While CAPE was relatively high and the vertical shear in the lowest 6 km was supportive of supercells, the shear was not as high as observed during some tornado outbreaks (e.g., Grams et al. 2012), and the storms formed on the relatively warm, anticyclonic-shear side of the mid- and upper-tropospheric jet. The storms in central Oklahoma formed near the right-entrance region (right-rear quadrant) of a jet streak at 250 hPa, which was located in northeastern Kansas and northern Missouri (Fig. 7d), and near the right-front exit-region (right front) quadrant of a jet streak at 500 hPa, which was located in the northern Texas Panhandle, as evidenced by the relatively strong wind at Amarillo (Fig. 7c). The location of the storms with respect to the 250-hPa jet streak is consistent with the findings of Rose et al. (2004) and Clark et al. (2009). The location of warmer air at 500 hPa in central Oklahoma is consistent with the finding of weak sinking motion in the midtroposphere in the composite right-front quadrant of a jet streak (Clark et al. 2009); in this case, the jet streak was located at 500 hPa in the northern Texas Panhandle.

In summary, storms formed along a weak stationary front, where lift likely initiated storms, and southwest of the frontal zone, along a dryline, which was marked by a zone of strong horizontal dewpoint gradient, but not a sharp, convergent wind-shift line. Since the first storms did not form along the front, but along a zone of high equivalent potential temperature near the dryline where CIN was close to zero, it is concluded that these storms were probably triggered mainly as a result of air reaching convective temperatures; we cannot quantify from the observations, however, to what extent storm formation may have been caused by a vertical circulation along the dryline.

4. Storm organization and tornado behavior

Upon first deploying RaXPol north of El Reno (Figs. 8 and 9a) in the direct path of a severe thunderstorm warning, we decided to relocate to the south in anticipation of an east-northeast, east, or east-southeast movement of the southern end of the broken convective line of storms. Consideration was given to a more southern target area (Fig. 2f, the storms evolving to the south in southwestern Oklahoma), but we were concerned that, with much hotter air to the south, the CIN might be higher and CAPE lower to the south than it was in central Oklahoma. Furthermore, based on may previous storm intercepts, we have found that the intersection of a front with a dryline is often the most favorable location for tornadic supercells (e.g., Bluestein and Parks 1983; Rose et al. 2004), especially when the linear forcing along a front favors cell mergers and convective-line structures, while forcing along the dryline often favors more isolated cells. RaXPol’s second deployment location, just southwest of downtown El Reno, was directly to the east-southeast of a mesocyclone near the southern end of the broken line of convection and just to the right of the center of the projected path of the mesocyclone and directly in the path of a tornado warning (Fig. 9b).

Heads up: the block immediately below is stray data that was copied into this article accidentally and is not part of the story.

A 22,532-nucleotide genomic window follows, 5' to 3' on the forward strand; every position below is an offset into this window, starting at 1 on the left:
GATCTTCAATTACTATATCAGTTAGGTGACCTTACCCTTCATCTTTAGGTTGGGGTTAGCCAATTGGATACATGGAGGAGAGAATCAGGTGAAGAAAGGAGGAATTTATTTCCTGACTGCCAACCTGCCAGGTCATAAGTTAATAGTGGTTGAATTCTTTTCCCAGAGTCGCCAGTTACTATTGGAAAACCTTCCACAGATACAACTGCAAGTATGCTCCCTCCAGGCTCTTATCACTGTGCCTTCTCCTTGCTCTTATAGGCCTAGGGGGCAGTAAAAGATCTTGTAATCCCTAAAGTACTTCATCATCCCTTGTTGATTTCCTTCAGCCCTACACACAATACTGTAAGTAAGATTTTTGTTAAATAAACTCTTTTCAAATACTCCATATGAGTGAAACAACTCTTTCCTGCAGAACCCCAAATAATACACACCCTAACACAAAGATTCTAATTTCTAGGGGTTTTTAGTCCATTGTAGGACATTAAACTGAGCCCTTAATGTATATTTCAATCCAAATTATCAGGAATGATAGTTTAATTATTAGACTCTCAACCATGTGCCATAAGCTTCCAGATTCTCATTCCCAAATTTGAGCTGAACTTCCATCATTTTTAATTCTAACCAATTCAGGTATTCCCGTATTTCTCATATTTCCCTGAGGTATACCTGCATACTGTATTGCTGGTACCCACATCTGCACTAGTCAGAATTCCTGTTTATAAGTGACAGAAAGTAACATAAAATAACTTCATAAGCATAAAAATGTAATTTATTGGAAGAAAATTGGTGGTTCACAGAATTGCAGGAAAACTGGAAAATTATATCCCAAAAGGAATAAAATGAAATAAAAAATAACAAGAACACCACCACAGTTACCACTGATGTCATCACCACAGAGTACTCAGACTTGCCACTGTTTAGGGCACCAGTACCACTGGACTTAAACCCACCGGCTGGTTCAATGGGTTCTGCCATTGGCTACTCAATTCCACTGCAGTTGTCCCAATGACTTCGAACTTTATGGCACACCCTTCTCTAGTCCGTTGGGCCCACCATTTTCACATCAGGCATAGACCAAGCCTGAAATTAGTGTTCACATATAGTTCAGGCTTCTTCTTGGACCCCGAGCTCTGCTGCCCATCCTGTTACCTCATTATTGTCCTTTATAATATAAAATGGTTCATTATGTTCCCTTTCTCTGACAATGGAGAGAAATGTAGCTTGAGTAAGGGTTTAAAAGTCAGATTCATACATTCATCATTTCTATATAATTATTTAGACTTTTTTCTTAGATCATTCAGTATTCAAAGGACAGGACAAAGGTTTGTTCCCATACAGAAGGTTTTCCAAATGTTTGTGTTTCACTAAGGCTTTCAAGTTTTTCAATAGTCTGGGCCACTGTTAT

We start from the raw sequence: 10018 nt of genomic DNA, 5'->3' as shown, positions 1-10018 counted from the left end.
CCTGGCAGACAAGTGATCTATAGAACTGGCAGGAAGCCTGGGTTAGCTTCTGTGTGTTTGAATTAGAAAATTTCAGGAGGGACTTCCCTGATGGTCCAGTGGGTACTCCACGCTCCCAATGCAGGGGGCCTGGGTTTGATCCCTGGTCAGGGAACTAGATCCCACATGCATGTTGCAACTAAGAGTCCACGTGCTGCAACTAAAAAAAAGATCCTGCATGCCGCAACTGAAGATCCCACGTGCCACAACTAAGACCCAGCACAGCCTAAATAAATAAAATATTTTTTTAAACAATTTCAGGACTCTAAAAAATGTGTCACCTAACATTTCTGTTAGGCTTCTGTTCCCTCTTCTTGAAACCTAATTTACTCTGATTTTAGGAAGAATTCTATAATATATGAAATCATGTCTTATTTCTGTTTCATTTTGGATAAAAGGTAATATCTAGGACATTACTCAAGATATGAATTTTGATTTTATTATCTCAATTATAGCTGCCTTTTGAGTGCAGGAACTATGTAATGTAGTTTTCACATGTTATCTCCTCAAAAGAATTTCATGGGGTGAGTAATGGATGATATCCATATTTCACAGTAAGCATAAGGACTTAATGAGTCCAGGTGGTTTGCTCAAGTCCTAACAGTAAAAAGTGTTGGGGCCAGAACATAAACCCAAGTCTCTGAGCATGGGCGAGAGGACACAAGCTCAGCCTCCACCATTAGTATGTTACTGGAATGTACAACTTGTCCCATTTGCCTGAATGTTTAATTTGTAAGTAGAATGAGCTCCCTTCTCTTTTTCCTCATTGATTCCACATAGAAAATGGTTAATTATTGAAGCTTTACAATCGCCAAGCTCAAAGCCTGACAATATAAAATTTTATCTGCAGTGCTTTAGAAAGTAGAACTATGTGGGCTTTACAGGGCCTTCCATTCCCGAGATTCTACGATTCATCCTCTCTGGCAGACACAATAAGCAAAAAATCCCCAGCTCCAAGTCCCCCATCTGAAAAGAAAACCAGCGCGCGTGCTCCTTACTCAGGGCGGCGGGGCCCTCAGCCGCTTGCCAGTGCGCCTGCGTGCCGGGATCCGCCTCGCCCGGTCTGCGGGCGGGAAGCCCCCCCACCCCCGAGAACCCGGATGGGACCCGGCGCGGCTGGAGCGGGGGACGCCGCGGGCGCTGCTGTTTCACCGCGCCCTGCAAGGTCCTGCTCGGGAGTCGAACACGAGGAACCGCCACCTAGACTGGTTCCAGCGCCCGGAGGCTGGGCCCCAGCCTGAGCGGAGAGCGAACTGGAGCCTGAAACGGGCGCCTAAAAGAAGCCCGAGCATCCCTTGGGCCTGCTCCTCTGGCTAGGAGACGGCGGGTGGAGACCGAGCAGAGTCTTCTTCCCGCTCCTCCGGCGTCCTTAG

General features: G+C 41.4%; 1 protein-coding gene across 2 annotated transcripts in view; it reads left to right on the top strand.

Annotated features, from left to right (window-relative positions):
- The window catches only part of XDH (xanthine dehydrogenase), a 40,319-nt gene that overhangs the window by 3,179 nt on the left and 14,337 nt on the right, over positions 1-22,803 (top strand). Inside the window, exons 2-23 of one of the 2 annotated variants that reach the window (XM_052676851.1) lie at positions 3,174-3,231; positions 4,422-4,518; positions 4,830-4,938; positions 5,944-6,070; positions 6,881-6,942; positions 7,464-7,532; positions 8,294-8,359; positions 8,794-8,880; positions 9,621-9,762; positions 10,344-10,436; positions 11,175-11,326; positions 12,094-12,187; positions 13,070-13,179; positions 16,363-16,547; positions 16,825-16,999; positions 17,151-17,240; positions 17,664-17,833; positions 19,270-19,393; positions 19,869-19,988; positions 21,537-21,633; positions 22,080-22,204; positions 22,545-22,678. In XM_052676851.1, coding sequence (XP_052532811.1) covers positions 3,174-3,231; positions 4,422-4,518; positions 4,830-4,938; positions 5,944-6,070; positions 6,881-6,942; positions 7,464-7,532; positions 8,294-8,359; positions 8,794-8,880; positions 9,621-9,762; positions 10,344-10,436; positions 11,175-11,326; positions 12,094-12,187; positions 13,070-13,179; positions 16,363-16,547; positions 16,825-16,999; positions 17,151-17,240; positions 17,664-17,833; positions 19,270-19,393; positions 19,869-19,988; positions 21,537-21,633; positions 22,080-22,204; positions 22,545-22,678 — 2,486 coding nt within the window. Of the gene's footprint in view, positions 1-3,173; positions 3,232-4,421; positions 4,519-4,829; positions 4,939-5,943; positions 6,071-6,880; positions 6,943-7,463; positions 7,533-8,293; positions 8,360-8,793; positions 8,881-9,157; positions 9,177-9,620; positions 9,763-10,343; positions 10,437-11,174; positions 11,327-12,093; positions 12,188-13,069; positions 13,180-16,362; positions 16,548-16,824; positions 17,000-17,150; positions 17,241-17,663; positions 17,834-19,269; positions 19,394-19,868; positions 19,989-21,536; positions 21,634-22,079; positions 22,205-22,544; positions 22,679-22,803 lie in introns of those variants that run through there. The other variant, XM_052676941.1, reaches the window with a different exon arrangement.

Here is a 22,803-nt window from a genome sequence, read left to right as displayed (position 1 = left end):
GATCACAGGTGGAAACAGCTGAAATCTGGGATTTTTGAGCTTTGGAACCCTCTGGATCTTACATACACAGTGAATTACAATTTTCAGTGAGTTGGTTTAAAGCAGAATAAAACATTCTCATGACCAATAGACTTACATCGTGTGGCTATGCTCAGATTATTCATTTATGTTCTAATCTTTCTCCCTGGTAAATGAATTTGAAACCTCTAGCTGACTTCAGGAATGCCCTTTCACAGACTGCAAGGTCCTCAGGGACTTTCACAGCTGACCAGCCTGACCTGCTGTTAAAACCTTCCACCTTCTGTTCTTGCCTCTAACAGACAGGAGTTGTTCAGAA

Fig. 8.
Fig. 8.

Locations of the deployments of RaXPol for (a) broad and (b) zoomed-in views, with respect to tornadoes (T1T9) and other geographic features. (a) All deployment locations (D1D7) and tornado tracks (color coded, along with NWS enhanced Fujita ratings in the insert) are shown along with the track of RaXPol (blue). (b) Only deployment spots D1 (2210–2230 UTC), D2 (2247–2315 UTC), D3 (2324–2326 UTC), mobile (2326–2329 UTC), and D4 (2332–2339 UTC 31 May 2013). The red pushpin marked with an M is the location of the El Reno Mesonet site. The large tornado damage path is outlined in orange, with the path taken by the center of the Doppler radar vortex signature given in orange; the anticyclonic tornado path is given in yellow. Damage tracks and enhanced Fujita ratings are courtesy of the NWS.